Blackburn then went on to allow a run in each of the next four innings, including a Tom Brunansky solo home run in the sixth inning. It was not enough for the ’87 team, of course, and they are now forced to play a seventh game in a series that they led three games to one.

Frank Viola will make his third start of the series in Game Seven. Carl Pavano will be the opposing pitcher at the 2009 Metrodome.

Box and PBP below the fold.

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1987 Twins vs 2009 Twins: Game 5

June 15, 2010

Jason Kubel Knocks in Three, Helps ’09 Team Stay Alive

Neither Bert Blyleven nor Scott Baker allowed any runs in their first starts of the series. Baker went six scoreless to earn the victory in Game One, Blyleven pitched a complete game shutout in Game Two. While both pitched well in Game Five, the opposing offenses had a few more answers – both in the form of two-run home runs.

In the bottom of the second the 2009 Twins struck first. With Justin Morneau on second after his lead-off double, Jason Kubel launched a rocket to right-center off of Blyleven, who allowed 46 home runs during the 1987 regular season.

That looked like it might be enough for Baker, who was perfect through four innings, and didn’t allow a hit until the seventh. Kirby Puckett finally got to him with a single, and just as quickly Kent Hrbek ended the shutout and tied the game with one of his signature home runs over the Hardware Hank sign in right field.

Blyleven, who held the 2009 Twins scoreless after the Kubel home run, exited with the game tied after seven innings pitched. Dan Schatzeder started the eighth for the home team, and promptly allowed singles to both Mauer and Morneau. Keith Atherton came on to walk Michael Cuddyer to load the bases with no outs, giving Kubel another chance. While the result wasn’t a home run, it was just as dramatic, as Kubel blooped a single in front of Puckett in center field to score the go ahead run.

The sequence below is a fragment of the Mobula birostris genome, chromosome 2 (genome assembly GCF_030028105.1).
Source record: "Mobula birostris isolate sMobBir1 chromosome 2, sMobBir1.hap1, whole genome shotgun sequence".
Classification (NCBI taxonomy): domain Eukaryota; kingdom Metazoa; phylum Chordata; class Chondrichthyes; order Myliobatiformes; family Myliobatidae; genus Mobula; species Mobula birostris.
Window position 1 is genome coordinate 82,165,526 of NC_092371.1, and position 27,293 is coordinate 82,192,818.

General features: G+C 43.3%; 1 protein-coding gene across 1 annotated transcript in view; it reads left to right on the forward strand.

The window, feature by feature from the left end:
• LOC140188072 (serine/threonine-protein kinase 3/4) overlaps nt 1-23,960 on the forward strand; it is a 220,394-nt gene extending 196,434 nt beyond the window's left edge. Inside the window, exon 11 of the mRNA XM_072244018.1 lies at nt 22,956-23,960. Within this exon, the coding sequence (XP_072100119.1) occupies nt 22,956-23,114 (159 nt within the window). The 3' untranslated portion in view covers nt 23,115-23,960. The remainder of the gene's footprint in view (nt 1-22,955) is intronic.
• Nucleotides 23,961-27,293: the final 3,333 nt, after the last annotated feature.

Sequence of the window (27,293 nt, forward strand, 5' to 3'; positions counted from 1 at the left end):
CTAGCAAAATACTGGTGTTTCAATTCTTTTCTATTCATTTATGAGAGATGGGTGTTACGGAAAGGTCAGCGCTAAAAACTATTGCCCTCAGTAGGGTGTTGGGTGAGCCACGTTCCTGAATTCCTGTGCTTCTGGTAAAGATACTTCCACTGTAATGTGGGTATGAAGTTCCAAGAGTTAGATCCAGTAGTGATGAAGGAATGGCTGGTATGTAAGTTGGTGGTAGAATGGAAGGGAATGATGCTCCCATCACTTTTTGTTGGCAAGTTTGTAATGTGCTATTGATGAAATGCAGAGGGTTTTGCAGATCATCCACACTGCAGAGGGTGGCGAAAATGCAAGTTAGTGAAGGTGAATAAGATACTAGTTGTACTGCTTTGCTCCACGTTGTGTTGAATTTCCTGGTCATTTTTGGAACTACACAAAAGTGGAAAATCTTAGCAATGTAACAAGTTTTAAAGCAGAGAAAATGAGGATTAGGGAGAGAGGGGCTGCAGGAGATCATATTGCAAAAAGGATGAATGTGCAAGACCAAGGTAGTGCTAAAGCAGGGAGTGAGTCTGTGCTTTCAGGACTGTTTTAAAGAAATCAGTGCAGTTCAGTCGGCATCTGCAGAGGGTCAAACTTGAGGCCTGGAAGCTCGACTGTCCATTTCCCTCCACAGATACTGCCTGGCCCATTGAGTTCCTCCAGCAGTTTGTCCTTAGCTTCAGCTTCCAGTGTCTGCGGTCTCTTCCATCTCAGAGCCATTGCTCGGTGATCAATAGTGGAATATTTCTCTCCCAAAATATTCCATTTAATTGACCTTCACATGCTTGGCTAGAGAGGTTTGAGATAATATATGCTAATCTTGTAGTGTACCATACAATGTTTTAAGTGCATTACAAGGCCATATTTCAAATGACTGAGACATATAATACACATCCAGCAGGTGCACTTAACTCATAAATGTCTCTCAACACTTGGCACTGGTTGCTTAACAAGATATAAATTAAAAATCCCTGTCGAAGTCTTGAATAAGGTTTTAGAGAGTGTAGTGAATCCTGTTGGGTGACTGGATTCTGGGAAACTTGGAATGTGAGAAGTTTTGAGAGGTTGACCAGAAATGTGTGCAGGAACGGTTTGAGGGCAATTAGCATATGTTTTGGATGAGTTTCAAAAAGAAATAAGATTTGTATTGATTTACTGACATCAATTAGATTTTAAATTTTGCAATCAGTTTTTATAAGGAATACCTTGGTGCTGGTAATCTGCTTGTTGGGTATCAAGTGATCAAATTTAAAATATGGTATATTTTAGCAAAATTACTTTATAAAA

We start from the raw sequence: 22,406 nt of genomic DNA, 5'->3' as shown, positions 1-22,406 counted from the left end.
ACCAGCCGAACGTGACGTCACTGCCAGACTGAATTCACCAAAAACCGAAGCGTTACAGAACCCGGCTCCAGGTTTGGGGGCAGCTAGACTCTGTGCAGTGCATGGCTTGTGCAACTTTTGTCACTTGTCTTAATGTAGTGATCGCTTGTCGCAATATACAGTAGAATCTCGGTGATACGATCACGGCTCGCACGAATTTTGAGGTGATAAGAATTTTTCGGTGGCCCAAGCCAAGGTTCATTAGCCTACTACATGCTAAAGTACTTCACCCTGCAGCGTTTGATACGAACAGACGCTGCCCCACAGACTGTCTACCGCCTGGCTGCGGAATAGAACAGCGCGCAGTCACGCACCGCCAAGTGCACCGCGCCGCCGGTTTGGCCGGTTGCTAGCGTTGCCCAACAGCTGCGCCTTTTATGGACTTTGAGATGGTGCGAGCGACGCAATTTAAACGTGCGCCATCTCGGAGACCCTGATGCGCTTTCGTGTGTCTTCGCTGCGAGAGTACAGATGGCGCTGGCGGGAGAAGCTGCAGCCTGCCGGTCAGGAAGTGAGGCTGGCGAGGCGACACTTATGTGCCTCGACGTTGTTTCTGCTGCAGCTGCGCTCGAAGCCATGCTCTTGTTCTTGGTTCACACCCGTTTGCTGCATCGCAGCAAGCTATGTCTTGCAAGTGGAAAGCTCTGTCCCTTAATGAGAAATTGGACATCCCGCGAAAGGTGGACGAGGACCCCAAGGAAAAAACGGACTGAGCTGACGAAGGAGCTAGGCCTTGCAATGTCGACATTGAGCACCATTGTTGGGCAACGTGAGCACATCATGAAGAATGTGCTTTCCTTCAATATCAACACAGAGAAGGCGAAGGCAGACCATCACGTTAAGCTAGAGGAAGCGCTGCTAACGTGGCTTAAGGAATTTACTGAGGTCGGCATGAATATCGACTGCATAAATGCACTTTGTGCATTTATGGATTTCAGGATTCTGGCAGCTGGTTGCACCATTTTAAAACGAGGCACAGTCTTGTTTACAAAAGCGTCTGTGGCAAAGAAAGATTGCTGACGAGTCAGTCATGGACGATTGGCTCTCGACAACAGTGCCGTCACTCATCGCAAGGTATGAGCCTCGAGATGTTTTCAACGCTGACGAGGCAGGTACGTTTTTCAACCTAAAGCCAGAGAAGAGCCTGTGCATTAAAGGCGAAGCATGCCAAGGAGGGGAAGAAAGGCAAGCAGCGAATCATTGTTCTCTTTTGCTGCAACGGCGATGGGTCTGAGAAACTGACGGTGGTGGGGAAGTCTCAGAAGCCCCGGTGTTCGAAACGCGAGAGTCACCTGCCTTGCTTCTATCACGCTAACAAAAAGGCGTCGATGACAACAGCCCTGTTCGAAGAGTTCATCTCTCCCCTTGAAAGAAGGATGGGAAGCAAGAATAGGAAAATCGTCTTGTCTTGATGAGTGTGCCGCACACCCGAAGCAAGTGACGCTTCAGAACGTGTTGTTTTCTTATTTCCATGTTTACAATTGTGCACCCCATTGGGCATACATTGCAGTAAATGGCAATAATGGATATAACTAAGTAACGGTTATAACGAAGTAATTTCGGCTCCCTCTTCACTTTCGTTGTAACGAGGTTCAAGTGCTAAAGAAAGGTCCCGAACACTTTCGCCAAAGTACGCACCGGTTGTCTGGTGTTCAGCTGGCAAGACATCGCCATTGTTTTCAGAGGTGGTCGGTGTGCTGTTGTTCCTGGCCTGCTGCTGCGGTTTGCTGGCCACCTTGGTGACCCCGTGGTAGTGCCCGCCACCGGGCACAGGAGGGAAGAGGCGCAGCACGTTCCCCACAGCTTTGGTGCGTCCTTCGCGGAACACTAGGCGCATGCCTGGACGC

An insurance run scored on Delmon Young’s groundball double play, and it turned out the ’09 team would need that. Joe Nathan ran into some trouble in the ninth, thanks in part to another error committed by Orlando Cabrera at shortstop – his fifth of the series. The error resulted in a run when Nathan walked Roy Smalley with the bases loaded, but he was able to retire Tom Brunansky to extend the series.

Box and PBP below the fold.

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1987 Twins vs 2009 Twins: Game 4

June 14, 2010

Viola Shuts 2009 Twins Down; Gaetti, Gagne, and Lombo Provide Offense

The 1987 Twins can now clinch a series win on their home field. They earned that opportunity with a 6-1 win in Game 4 of the series.

Frank Viola went the distance. He allowed a single run. That came in the top of the first inning. With runners at first and second, Justin Morneau hit a single up the middle to score Orlando Cabrera. As it turned out, that is all the 2009 Twins offense would get.